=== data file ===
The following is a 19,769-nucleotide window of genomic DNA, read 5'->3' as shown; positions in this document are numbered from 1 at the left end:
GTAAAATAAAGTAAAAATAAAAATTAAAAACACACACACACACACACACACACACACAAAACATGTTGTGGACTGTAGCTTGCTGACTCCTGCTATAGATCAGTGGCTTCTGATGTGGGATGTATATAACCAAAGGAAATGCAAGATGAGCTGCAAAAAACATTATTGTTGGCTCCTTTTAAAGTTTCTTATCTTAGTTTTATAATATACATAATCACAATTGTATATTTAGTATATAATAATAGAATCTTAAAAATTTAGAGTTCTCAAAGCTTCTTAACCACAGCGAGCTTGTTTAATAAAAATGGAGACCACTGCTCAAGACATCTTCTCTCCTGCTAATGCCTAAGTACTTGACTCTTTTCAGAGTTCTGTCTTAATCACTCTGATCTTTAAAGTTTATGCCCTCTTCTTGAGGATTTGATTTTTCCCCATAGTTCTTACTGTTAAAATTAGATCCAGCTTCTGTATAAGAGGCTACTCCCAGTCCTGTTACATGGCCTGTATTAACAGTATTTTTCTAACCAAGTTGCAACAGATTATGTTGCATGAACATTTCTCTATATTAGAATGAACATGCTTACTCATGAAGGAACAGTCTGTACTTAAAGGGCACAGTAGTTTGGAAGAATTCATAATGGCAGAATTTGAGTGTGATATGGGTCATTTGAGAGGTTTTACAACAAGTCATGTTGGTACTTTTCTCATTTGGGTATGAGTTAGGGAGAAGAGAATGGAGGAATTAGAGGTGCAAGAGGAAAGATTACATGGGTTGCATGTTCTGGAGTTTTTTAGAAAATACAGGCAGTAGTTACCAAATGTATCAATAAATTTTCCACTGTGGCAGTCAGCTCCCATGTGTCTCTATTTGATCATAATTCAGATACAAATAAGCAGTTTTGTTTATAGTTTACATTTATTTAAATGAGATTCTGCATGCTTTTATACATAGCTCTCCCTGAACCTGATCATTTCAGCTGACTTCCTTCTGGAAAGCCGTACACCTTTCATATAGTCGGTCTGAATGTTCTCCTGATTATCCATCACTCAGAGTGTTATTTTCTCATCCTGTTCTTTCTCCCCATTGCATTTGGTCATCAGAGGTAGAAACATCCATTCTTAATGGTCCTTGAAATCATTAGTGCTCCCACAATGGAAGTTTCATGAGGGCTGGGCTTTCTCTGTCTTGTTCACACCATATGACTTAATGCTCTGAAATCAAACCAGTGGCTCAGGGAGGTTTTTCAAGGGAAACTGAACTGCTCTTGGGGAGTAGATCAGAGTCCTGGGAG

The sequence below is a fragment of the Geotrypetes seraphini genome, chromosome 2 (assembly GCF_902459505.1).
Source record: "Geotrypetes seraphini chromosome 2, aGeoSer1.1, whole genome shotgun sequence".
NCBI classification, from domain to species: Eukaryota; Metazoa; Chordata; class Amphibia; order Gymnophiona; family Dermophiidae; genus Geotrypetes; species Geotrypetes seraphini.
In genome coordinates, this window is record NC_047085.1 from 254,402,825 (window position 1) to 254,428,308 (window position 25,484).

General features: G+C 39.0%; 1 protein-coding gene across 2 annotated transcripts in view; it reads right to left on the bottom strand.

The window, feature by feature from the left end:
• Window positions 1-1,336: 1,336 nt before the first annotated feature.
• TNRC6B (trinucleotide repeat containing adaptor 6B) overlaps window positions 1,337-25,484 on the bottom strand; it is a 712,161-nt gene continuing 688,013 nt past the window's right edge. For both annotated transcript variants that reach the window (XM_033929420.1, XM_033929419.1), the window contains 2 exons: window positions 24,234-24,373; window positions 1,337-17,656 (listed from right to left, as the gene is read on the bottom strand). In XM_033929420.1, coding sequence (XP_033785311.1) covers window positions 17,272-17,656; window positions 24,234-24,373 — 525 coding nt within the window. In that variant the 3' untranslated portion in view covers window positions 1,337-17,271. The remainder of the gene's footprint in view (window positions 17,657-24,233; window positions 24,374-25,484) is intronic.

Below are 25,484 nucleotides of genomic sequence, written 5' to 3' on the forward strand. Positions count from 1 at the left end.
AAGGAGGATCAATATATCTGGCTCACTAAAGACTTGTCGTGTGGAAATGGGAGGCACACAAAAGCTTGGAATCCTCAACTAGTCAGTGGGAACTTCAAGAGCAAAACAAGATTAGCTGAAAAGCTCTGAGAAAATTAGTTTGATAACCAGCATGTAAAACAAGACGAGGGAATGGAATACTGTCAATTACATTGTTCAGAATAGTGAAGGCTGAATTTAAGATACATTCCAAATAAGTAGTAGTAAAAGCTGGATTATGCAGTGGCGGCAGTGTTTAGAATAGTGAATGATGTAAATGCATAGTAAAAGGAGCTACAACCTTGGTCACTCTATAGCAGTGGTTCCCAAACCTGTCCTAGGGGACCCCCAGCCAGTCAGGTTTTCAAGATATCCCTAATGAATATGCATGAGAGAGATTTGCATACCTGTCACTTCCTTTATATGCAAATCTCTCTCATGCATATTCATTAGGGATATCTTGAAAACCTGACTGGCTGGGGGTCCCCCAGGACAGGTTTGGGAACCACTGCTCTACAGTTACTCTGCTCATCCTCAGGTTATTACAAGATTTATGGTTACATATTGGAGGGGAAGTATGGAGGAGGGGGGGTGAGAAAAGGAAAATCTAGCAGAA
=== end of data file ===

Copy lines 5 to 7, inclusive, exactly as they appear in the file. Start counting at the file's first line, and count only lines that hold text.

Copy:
NCBI classification, from domain to species: Eukaryota; Metazoa; Chordata; class Amphibia; order Gymnophiona; family Dermophiidae; genus Geotrypetes; species Geotrypetes seraphini.
In genome coordinates, this window is record NC_047085.1 from 254,402,825 (window position 1) to 254,428,308 (window position 25,484).

General features: G+C 39.0%; 1 protein-coding gene across 2 annotated transcripts in view; it reads right to left on the bottom strand.